by Brian Bashinski
November 7, 1989
'Joe League' Nalbone Will Miss Legislature
And Nalbone should know. He was a baseball umpire prior to his baptism into politics in 1930, when he became a Jamestown Democratic Committee member - a position he has held ever since.
Before that, debates about candidates and high taxes were the furthest things from Nalbone's mind.
Instead, he was part of the reason fans clapped fiercely or booed loudly. That's when the 80-year old legislator was known as "Joe League," the umpire behind home plate that he remains in nickname and spirit.
He was 19 years old in 1928 and fresh out of barber school, which he attended at the urging of his parents.
"My father said, 'I'm going to make something out of you yet.'" said Nalbone, the elder statesman of the Chautauqua County Legislature.
Drawn to Jamestown by the prospect of his first job as a barber, Nalbone moved here from his hometown of Adrian, Pa. He was asking 35 cents per haircut or shave while dreaming of being a professional baseball player, he said.
"I idolized baseball players. I always was a dreamer," he said.
His ability, however, did not match his hopes, he confessed.
"I was a junk pitcher - I could throw a good slider, out-curve, in-curve and sinker, but no fastball. I gave it up because I had no fastball and no power at the bat," the five-foot, eight-inch, bespectacled legislator said.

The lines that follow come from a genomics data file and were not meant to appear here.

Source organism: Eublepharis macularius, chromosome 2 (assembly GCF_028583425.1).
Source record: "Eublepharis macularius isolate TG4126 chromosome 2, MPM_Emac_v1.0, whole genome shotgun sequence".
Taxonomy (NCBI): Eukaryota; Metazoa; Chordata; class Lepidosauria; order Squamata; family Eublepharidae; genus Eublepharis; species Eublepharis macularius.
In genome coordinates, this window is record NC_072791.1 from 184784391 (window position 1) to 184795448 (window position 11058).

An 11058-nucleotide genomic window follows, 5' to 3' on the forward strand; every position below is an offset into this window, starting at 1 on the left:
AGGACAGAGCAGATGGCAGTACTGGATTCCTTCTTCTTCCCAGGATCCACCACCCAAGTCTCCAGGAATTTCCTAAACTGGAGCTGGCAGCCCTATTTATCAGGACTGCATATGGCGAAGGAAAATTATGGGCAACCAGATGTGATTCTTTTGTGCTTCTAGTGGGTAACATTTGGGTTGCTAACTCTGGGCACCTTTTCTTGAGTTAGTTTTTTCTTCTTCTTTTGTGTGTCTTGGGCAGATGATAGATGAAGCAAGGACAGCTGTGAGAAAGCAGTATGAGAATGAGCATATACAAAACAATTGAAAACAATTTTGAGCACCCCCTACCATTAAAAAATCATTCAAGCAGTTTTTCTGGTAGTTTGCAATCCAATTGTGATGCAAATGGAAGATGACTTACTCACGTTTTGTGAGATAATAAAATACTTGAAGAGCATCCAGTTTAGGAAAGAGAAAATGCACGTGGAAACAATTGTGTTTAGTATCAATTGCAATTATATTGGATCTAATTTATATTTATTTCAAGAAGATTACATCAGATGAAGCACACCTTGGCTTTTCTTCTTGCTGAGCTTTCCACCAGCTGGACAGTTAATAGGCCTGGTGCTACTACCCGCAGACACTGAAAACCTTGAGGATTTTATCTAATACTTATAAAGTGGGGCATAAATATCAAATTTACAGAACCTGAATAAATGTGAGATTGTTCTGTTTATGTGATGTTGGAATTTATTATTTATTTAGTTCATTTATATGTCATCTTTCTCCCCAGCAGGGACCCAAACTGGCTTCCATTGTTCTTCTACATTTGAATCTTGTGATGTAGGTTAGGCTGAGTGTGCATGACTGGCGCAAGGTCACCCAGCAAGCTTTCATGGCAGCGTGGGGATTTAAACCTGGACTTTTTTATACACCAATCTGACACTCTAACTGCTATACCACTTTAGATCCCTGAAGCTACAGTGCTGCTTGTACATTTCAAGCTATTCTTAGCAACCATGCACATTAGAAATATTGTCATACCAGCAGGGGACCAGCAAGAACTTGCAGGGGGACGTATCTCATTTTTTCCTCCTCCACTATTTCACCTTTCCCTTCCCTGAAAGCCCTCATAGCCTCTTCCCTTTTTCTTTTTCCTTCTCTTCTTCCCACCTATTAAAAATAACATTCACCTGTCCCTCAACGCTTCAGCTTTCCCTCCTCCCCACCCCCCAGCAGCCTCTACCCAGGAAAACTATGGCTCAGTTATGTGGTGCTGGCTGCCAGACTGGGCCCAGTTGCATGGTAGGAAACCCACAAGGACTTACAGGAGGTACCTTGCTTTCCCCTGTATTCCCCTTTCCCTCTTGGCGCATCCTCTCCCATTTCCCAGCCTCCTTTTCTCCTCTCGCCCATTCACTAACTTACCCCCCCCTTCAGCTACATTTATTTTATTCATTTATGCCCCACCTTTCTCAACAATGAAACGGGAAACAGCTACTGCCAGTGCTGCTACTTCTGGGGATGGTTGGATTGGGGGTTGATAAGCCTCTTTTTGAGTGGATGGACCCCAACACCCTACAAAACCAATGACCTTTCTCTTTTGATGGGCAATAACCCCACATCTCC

In early 1930, he moved from his Jamestown barbershop to the classroom of the Bill McGowan School of Professional Umpiring in Washington, D.C. The decision was prompted, he said, by his boss' refusal to let him moonlight at more than one game a week while working as a barber.
The class A and B Jamestown Municipal league games started at 6 p.m., "but my boss wouldn't let me out. That got me mad."
The worst of it, however, was facing his parents, who - while raising his seven brothers and one sister - footed the bill for his barber school training.
"My mother said, 'Do you know how we had to scratch to send you to school? Your father is going to kill you.'
"I said if I didn't quit, I would die anyway," Nalbone recalled.
He pursued a career as the judge of balls and strikes and did so at parks throughout the country, he said.
Whether it was a group of Little Leaguers or college-educated, semiprofessional players, it didn't matter, Nalbone said. He umpired whenever he got the chance.
Those were the days when fans whizzed tomatoes and other assorted garden produce at inconsistent or indecisive umpires, he said.
"The fans were brutal," Nalbone said. "Most all of my games there were problems when my partner got hit with tomatoes. One game, he got hit by a tomato and said, 'The hell with this' and quit and I don't blame him.
"I never got hit because I was the most consistent. I had knowledge of the rules. I had good judgment and eyesight," he said.
Nalbone's umpiring career peaked in 1941, when he was appointed a regular umpire rather than a standby in the New York-Pennsylvania Professional Baseball League. For $35 a shot, he umpired 50 games over the five-month season which required him to follow the players' buses to Batavia and Hornell, as well as to Bradford and Erie, Pennsylvania.